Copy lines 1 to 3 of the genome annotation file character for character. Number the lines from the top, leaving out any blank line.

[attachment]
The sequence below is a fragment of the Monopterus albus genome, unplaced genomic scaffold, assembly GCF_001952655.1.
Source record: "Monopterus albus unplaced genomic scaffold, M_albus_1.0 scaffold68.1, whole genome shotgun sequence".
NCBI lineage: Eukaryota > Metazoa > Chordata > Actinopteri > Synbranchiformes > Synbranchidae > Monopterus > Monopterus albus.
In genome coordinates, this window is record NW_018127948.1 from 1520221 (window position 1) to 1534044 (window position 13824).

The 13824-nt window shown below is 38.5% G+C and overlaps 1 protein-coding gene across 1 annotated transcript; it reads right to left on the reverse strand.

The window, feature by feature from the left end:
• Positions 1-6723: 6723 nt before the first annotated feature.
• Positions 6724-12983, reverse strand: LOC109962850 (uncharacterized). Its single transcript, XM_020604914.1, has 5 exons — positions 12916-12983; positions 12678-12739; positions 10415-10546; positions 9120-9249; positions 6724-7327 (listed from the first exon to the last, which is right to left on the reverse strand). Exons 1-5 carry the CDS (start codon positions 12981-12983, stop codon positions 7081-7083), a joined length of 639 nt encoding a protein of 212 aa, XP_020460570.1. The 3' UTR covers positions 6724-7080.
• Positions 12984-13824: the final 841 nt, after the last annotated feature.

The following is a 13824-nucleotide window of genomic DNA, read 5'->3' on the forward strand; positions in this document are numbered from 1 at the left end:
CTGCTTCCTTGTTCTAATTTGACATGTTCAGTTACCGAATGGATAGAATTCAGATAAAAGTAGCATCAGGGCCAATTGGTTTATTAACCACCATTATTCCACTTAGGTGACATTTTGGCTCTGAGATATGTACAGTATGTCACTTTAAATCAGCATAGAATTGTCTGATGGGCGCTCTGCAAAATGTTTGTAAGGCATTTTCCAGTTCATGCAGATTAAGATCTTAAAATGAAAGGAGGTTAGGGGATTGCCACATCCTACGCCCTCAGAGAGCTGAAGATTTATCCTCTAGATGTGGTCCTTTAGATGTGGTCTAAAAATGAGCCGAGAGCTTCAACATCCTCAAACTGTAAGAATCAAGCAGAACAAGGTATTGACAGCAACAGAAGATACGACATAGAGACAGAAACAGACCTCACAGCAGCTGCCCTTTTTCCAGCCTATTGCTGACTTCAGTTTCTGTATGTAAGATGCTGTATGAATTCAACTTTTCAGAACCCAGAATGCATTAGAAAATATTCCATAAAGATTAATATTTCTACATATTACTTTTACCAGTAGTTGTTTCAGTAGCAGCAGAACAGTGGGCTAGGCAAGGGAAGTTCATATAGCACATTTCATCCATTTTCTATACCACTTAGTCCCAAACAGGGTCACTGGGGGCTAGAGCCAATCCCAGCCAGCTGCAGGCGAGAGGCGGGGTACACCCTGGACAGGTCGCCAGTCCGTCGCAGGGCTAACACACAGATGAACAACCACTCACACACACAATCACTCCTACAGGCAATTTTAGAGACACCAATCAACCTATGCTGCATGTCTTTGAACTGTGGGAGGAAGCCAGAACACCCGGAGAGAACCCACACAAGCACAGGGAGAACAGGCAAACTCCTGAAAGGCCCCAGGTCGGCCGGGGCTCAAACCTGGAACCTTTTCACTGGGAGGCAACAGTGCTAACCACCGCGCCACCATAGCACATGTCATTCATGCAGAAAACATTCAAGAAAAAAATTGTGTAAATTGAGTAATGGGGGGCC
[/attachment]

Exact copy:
The sequence below is a fragment of the Monopterus albus genome, unplaced genomic scaffold, assembly GCF_001952655.1.
Source record: "Monopterus albus unplaced genomic scaffold, M_albus_1.0 scaffold68.1, whole genome shotgun sequence".
NCBI lineage: Eukaryota > Metazoa > Chordata > Actinopteri > Synbranchiformes > Synbranchidae > Monopterus > Monopterus albus.